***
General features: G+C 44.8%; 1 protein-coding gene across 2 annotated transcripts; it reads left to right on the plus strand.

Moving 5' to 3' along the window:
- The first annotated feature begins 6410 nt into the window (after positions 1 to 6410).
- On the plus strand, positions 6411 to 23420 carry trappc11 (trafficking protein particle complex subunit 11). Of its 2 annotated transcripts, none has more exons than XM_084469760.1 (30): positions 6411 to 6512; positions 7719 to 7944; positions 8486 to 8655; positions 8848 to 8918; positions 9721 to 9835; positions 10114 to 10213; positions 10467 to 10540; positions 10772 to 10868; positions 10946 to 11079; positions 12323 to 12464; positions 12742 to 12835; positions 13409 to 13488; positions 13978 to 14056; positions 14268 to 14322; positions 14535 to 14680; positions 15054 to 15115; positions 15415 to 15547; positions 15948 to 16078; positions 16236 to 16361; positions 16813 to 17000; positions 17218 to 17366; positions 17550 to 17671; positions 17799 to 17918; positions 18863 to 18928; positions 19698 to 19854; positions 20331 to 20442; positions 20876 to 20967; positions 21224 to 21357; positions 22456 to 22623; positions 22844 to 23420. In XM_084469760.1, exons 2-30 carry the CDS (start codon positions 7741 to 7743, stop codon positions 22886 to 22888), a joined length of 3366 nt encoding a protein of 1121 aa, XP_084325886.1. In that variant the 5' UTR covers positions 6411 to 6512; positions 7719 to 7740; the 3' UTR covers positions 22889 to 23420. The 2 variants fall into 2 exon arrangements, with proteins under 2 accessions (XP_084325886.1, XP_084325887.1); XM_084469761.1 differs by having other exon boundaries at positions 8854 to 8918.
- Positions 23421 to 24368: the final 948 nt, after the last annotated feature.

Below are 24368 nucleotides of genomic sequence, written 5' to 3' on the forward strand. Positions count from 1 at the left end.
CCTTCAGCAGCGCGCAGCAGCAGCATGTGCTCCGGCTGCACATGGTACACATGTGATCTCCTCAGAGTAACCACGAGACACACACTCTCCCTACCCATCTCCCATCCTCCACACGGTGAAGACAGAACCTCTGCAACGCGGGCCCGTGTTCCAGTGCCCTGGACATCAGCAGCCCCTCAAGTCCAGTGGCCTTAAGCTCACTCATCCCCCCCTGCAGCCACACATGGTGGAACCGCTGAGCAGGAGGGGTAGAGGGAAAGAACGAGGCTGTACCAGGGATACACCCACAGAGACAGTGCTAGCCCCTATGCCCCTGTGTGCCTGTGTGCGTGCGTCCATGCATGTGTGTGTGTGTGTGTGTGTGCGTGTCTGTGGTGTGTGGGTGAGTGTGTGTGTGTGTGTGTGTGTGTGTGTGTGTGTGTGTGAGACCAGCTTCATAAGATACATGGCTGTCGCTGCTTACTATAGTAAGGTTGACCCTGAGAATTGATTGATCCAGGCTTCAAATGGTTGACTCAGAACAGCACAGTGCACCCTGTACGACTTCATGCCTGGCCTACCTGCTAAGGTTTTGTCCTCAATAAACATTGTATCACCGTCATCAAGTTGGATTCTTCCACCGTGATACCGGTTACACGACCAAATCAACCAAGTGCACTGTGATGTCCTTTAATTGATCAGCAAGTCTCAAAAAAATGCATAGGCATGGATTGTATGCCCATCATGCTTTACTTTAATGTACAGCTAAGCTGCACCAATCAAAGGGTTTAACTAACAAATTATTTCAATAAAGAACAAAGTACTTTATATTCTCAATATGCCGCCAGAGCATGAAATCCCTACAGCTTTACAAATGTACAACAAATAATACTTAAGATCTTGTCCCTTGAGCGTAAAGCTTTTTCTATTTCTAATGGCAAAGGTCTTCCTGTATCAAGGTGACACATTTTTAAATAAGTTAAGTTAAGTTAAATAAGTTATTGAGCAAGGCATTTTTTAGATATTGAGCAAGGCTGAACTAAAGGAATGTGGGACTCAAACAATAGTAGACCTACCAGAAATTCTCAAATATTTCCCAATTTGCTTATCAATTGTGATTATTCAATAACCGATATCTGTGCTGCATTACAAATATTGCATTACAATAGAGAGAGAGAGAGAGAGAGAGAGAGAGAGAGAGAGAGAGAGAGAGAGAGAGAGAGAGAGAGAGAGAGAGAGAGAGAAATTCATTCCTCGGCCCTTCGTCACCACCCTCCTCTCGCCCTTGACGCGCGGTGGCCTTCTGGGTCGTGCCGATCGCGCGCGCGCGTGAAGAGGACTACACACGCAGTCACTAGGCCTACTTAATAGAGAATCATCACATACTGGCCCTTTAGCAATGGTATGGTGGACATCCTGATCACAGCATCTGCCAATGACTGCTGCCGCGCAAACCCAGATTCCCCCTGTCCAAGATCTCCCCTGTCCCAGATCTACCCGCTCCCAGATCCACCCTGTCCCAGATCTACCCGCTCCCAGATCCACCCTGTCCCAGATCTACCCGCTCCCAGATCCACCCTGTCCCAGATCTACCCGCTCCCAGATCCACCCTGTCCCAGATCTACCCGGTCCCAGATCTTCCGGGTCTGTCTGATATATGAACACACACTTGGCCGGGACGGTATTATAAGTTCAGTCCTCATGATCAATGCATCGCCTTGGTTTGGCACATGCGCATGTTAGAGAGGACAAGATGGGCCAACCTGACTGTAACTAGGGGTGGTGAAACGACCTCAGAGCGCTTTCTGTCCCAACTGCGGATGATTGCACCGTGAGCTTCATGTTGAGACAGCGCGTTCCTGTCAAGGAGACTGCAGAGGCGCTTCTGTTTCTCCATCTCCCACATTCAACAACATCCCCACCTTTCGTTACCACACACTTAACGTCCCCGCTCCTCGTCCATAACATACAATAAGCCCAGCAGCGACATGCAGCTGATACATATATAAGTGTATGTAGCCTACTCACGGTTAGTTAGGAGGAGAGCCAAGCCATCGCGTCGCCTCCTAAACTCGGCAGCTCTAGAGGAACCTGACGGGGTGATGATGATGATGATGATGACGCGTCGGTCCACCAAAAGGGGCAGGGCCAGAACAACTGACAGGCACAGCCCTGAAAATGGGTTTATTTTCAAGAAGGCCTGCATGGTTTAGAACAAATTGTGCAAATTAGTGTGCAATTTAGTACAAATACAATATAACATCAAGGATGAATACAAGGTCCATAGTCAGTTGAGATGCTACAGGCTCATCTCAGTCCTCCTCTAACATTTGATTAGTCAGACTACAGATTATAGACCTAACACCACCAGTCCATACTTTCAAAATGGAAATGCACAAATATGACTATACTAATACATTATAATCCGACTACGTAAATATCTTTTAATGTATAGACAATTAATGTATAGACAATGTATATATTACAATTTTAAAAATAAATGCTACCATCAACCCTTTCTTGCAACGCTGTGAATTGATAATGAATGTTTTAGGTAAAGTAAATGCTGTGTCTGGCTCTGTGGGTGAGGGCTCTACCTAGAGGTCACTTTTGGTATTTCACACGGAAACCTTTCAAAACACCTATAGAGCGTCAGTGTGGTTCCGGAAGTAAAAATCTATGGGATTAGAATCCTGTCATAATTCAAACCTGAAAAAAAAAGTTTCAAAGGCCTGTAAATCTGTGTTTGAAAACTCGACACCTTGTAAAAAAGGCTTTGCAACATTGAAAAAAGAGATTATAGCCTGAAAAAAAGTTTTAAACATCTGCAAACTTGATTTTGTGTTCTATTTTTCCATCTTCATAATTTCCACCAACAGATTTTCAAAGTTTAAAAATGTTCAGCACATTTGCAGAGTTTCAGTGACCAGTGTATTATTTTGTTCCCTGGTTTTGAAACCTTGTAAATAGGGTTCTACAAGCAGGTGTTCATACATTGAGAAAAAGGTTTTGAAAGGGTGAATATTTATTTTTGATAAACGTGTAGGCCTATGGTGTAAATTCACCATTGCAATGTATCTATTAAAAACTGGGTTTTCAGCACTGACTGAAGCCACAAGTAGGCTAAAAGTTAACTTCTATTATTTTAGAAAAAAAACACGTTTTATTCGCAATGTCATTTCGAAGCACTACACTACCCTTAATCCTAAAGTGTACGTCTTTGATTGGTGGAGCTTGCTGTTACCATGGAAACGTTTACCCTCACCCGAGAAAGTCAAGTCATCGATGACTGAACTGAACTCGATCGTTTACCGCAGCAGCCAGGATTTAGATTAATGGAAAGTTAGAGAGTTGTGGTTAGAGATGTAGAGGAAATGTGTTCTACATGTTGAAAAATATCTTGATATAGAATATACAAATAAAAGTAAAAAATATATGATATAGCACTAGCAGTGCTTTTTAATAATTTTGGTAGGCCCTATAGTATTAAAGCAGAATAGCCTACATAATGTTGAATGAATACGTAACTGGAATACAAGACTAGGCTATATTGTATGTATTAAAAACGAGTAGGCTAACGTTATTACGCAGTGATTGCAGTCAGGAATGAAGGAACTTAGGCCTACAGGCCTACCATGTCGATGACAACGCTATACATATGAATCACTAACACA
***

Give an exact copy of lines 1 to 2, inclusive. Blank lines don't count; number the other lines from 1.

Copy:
General features: G+C 44.8%; 1 protein-coding gene across 2 annotated transcripts; it reads left to right on the plus strand.

Moving 5' to 3' along the window: